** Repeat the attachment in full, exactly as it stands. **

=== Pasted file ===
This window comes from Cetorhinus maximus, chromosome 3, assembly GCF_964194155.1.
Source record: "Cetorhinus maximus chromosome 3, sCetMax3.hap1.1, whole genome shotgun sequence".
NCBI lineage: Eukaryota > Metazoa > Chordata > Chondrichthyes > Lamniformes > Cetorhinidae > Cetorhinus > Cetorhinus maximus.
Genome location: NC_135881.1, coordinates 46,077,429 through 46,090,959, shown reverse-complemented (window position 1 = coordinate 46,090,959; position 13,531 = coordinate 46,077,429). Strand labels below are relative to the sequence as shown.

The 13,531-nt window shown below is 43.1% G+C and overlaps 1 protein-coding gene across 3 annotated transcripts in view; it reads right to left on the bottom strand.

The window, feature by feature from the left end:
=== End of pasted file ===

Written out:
This window comes from Cetorhinus maximus, chromosome 3, assembly GCF_964194155.1.
Source record: "Cetorhinus maximus chromosome 3, sCetMax3.hap1.1, whole genome shotgun sequence".
NCBI lineage: Eukaryota > Metazoa > Chordata > Chondrichthyes > Lamniformes > Cetorhinidae > Cetorhinus > Cetorhinus maximus.
Genome location: NC_135881.1, coordinates 46,077,429 through 46,090,959, shown reverse-complemented (window position 1 = coordinate 46,090,959; position 13,531 = coordinate 46,077,429). Strand labels below are relative to the sequence as shown.

The 13,531-nt window shown below is 43.1% G+C and overlaps 1 protein-coding gene across 3 annotated transcripts in view; it reads right to left on the bottom strand.

The window, feature by feature from the left end: